- Because of the subcontract arrangement, Quantum was “exceptionally” and “particularly” vulnerable to Schenker acquiring the goodwill of Quantum under the Services Agreement by employing Quantum’s employees (so that Schenker could perform the work which Quantum had previously provided under the Services Agreement itself); and
- Finally, it was relevant that clause 13.13 had been specifically inserted into the contract at Quantum’s request rather than being “boilerplate” in circumstances where Quantum had no other contractual protection against a decision by Schenker to bring the sub-contracted work back in-house.
In weighing up the balance of convenience, the Court considered that if the manager was permitted to commence employer with Schenker, it would be very difficult for Quantum to show that the manager had misused any confidential information of Quantum. The risk of misuse was not merely theoretical, because there was at least a risk that confidential information might be used to enable Schenker to provide, directly to Fuji Xerox, the services which Schenker would otherwise obtain from Quantum.
Where did this leave the manager? The Court noted that an open offer had been made by Quantum to re-employ the manager on the same terms which had previously applied to him (which included remuneration of about $22,000 less than the manager would have received had he commenced employment with Schenker). The Court made the injunction conditional upon Quantum implementing this offer in a bona fide way. That conclusion may seem harsh as far as the employee was concerned (especially as Quantum had not taken any post-employment restraint from the employee directly) but ultimately it flowed from the commercial decisions made by Quantum and Schenker in making the Services Agreement.
The lessons from the case
Although the case confirmed that it is possible to include “anti-poaching” provisions in contracts with customers, the decision also demonstrates that dealing with these issues in the employment contracts of your employees is a much better way of dealing with the issue. The fact that clause 13.13 applied to all employees made it invalid at common law, and if the Services Agreement had been governed by, for example, Victorian law, the Restraints of Trade Act 1976 (NSW) would not have been available to (at least arguably) validate clause 13.13 in relation to senior employees.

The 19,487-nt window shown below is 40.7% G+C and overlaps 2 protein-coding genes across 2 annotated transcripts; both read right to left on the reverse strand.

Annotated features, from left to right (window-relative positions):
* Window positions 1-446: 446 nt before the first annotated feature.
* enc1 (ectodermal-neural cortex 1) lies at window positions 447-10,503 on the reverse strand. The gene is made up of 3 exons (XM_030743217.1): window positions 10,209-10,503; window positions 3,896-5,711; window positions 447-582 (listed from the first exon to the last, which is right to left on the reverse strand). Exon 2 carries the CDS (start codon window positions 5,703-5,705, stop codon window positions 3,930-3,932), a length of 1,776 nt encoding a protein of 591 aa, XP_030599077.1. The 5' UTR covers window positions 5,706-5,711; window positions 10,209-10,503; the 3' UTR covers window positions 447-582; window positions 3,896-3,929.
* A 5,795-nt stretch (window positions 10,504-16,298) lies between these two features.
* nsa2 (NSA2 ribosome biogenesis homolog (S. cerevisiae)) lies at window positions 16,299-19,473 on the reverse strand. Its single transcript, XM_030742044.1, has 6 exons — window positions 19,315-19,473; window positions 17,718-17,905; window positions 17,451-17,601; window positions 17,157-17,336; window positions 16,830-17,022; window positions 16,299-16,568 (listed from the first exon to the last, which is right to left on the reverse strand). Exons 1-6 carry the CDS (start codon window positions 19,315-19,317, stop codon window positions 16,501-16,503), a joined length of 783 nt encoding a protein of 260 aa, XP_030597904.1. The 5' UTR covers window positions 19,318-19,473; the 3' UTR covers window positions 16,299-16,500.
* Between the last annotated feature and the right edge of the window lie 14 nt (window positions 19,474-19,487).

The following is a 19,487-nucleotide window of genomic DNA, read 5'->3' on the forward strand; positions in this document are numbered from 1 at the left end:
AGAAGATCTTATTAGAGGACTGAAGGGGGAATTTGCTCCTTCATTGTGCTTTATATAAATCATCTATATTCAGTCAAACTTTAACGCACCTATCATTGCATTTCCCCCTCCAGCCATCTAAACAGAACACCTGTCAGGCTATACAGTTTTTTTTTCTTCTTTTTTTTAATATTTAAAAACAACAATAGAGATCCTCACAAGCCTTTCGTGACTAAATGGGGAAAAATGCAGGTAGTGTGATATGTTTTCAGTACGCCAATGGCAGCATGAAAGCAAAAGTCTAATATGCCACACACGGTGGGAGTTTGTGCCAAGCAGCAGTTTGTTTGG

The significance given to the fact that clause 13.13 was specifically negotiated also demonstrates that post-employment restraints should not be treated as “boilerplate”. The more attention is given to the specific circumstances of the post-employment restraint, the more likely it is that the restraint will respond to the specific circumstances of the contract (for example, Quantum’s specific vulnerability to the subcontract being brought in-house). A more specific clause is likely to provide better protection against commercial harm, and is also more likely to be enforced, because it will be easier to establish that a specific clause is no wider than is needed to protect the employer’s legitimate interests.
Read the case here. Please contact the author if you have any queries about this article or area of law.
Angus Macinnis has a broad commercial practice with a focus on dispute resolution, and in particular, on employment and work health and safety law, and intellectual property law. He advises employers and employees on all aspects of employment law, from drafting contracts and employment policies, to dealing with employment related disputes, to dealing with employment and safety regulators. He has a particular interest in the employment law aspects of social media use and has published in this area in publications including the Law Society Journal, The New Lawyer, and the Internet Law Bulletin, as well as providing regular contributions to AHRI’s HRM Online website. He is a regular speaker at conferences for MCLE providers including the Law Society of New South Wales and the University of New South Wales and also provides training to employer clients in areas including anti-discrimination law. In the intellectual property area, Angus advises in relation to copyright and trade mark disputes, as well as “trade dress” and passing off disputes.